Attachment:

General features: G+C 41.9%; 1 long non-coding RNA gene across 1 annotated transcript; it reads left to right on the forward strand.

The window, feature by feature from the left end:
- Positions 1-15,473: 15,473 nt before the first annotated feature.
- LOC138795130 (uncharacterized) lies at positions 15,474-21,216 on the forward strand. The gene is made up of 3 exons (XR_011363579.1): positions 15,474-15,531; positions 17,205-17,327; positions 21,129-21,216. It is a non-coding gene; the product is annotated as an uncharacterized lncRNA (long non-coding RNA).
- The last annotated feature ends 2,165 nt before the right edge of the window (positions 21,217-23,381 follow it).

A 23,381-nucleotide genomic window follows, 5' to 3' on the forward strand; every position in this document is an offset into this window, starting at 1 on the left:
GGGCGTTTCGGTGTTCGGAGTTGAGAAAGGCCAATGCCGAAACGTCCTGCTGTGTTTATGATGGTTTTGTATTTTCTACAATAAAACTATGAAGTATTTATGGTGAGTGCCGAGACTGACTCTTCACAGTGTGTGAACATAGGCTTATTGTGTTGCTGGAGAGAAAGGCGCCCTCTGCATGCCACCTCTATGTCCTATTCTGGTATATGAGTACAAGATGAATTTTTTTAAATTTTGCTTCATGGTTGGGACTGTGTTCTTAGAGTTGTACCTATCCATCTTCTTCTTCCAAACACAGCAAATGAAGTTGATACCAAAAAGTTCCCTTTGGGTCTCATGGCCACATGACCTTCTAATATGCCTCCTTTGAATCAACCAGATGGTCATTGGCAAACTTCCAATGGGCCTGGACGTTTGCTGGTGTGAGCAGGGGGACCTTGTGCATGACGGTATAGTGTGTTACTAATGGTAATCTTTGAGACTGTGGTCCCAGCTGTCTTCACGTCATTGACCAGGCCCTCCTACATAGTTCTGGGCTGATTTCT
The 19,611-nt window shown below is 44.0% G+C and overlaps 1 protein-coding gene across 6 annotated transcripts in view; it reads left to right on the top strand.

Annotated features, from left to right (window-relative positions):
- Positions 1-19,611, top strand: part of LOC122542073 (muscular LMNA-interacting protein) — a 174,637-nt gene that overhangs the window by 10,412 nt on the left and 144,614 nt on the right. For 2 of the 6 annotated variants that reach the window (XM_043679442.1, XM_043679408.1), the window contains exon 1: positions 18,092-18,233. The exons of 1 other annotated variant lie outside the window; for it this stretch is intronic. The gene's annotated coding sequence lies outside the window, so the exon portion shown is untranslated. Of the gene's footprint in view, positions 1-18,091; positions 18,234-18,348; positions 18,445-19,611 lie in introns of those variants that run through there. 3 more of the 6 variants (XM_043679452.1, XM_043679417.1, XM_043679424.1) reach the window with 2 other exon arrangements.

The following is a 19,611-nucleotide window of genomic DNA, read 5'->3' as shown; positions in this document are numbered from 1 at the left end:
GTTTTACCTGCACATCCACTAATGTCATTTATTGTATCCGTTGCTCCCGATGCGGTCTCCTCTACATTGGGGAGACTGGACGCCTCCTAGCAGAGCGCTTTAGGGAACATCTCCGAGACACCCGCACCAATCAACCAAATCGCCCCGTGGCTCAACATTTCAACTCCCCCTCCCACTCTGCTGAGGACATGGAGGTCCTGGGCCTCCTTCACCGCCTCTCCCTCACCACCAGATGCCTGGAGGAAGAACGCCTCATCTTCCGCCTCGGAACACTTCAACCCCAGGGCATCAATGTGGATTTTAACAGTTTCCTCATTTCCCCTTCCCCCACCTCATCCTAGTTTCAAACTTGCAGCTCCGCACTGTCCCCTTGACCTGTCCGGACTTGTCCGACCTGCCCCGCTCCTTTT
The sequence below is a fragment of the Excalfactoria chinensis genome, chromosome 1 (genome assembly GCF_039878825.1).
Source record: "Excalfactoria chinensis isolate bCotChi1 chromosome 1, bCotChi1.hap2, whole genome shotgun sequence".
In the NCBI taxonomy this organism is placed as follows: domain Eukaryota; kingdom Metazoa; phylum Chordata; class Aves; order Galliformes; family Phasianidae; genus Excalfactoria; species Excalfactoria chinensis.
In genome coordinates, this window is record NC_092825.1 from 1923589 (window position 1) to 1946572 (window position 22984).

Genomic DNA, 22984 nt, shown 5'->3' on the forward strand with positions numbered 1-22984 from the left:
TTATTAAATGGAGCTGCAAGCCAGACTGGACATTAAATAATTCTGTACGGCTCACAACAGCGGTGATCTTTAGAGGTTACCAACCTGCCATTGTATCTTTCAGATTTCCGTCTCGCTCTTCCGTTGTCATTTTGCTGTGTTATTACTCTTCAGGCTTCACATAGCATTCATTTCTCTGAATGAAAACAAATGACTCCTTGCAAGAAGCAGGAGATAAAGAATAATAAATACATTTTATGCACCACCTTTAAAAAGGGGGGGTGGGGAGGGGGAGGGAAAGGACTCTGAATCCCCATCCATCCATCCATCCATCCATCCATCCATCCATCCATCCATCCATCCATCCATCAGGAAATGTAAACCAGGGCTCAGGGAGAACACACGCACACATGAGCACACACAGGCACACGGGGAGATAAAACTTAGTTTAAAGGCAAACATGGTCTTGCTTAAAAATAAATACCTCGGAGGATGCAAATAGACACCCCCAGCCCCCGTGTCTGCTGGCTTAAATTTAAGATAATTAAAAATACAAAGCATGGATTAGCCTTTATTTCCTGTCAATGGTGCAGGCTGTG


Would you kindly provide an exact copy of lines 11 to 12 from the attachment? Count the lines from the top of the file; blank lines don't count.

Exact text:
The following is a 19,611-nucleotide window of genomic DNA, read 5'->3' as shown; positions in this document are numbered from 1 at the left end:
GTTTTACCTGCACATCCACTAATGTCATTTATTGTATCCGTTGCTCCCGATGCGGTCTCCTCTACATTGGGGAGACTGGACGCCTCCTAGCAGAGCGCTTTAGGGAACATCTCCGAGACACCCGCACCAATCAACCAAATCGCCCCGTGGCTCAACATTTCAACTCCCCCTCCCACTCTGCTGAGGACATGGAGGTCCTGGGCCTCCTTCACCGCCTCTCCCTCACCACCAGATGCCTGGAGGAAGAACGCCTCATCTTCCGCCTCGGAACACTTCAACCCCAGGGCATCAATGTGGATTTTAACAGTTTCCTCATTTCCCCTTCCCCCACCTCATCCTAGTTTCAAACTTGCAGCTCCGCACTGTCCCCTTGACCTGTCCGGACTTGTCCGACCTGCCCCGCTCCTTTT